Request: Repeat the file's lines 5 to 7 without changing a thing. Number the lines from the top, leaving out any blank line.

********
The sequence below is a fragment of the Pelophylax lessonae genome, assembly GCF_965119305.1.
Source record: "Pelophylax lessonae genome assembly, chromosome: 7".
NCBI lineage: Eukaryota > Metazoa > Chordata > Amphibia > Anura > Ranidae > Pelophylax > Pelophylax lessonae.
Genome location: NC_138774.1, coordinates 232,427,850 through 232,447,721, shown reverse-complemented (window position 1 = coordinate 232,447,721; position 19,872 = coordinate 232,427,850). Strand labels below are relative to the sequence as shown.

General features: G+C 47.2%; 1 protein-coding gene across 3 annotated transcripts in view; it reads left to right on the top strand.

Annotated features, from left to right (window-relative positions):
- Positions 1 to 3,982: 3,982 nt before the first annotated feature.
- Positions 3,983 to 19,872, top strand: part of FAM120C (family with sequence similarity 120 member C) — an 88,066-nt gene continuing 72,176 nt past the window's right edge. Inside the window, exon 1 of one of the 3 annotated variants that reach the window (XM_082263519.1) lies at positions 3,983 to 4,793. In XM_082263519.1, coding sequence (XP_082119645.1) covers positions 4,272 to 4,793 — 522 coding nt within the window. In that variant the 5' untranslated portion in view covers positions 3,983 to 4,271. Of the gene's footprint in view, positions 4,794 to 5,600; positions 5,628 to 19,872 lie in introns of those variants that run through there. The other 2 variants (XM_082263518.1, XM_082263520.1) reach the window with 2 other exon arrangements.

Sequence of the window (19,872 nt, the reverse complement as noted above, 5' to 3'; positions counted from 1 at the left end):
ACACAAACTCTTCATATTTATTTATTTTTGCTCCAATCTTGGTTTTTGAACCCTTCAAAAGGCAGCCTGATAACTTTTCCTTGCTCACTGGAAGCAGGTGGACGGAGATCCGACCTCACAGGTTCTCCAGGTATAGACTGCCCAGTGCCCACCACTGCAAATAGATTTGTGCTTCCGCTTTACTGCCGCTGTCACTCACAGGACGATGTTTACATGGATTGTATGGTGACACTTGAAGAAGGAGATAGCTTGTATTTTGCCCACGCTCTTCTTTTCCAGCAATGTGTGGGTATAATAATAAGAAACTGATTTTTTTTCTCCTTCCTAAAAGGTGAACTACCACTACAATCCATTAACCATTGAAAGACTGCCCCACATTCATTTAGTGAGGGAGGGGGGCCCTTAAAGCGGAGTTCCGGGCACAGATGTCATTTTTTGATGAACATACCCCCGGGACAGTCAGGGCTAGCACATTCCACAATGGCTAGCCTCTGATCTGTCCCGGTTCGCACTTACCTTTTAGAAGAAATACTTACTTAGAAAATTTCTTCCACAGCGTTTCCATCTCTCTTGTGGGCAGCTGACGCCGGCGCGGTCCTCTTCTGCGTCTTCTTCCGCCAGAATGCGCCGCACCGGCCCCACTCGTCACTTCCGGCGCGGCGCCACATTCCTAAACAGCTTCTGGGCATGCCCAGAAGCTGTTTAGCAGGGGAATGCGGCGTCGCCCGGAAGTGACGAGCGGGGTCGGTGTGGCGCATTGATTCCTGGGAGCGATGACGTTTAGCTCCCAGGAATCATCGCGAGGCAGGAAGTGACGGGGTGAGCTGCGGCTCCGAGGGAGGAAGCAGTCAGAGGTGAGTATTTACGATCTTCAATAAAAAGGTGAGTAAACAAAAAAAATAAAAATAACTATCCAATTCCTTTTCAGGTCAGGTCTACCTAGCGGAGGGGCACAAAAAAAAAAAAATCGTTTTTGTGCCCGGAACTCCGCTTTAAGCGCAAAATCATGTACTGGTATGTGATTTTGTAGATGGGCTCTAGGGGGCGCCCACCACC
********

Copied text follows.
General features: G+C 47.2%; 1 protein-coding gene across 3 annotated transcripts in view; it reads left to right on the top strand.

Annotated features, from left to right (window-relative positions):
- Positions 1 to 3,982: 3,982 nt before the first annotated feature.